Slowly but Surely, Africa’s Plundered Artifacts Are Coming Home

Slowly but Surely, Africa’s Plundered Artifacts Are Coming Home
French President Emmanuel Macron looks at Beninese art during a ceremony for the return of 26 works to Benin, with Benin Culture Minister Roselyne Bachelot-Narquin, at the Quai Branly Museum-Jacques Chirac, Paris, October 27, 2021 (Sipa via AP Images).

COTONOU, Benin—During a February press conference announcing a new exhibition of newly repatriated treasures, Jean-Michel Abimbola, Benin’s minister of culture, was asked by a British journalist to address the common claim that European museums are better able to care for African artifacts than African ones. He responded curtly.

“I'm not sure we can continue to support this argument vis-à-vis Benin,” Abimbola said. “This will amount to asking whether Black people have souls, and I would not like to answer this question.”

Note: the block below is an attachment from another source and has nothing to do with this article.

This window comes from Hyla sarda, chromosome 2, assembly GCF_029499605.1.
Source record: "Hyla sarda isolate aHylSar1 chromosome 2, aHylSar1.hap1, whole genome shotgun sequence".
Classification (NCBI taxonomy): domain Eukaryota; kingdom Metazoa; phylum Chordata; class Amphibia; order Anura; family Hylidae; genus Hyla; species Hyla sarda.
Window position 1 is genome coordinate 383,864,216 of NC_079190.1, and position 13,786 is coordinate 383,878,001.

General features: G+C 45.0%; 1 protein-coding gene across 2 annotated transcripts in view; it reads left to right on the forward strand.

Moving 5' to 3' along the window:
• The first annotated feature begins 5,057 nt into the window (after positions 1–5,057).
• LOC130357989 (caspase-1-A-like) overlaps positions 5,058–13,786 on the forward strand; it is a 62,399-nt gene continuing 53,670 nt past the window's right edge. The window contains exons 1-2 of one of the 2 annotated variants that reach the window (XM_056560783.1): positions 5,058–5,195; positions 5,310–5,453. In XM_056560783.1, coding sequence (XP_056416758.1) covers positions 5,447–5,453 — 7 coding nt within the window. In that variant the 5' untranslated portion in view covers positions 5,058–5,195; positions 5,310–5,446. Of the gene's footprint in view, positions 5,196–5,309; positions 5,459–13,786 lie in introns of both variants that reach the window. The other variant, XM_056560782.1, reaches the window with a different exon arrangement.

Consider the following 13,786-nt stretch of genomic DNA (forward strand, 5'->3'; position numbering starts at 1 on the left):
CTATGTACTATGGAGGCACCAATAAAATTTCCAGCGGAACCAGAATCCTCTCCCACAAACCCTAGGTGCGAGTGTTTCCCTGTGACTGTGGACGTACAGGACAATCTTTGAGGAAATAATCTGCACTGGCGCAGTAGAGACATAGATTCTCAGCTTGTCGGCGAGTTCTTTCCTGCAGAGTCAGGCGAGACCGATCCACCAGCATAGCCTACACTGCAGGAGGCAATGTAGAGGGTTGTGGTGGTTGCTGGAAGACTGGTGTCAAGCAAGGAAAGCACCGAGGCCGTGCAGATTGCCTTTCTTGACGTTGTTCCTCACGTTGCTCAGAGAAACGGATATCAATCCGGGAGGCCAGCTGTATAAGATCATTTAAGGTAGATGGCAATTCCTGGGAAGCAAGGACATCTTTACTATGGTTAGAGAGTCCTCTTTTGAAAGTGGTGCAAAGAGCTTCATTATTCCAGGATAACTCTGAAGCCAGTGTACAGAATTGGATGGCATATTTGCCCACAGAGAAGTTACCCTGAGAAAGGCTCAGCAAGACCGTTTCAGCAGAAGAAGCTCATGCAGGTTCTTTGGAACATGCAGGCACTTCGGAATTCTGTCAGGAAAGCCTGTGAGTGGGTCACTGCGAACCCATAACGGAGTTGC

His statement was a strong one and underscored the importance of the new exhibition, titled “Benin Art from Yesterday to Today, from Restitution to Revelation,” which celebrates the return of 26 royal artifacts that had been looted from the Dahomey Kingdom by the French colonial army in 1892. The exhibit, which opened at Cotonou’s Presidential Palace in late February, displays the returned works alongside art by contemporary Beninese artists.

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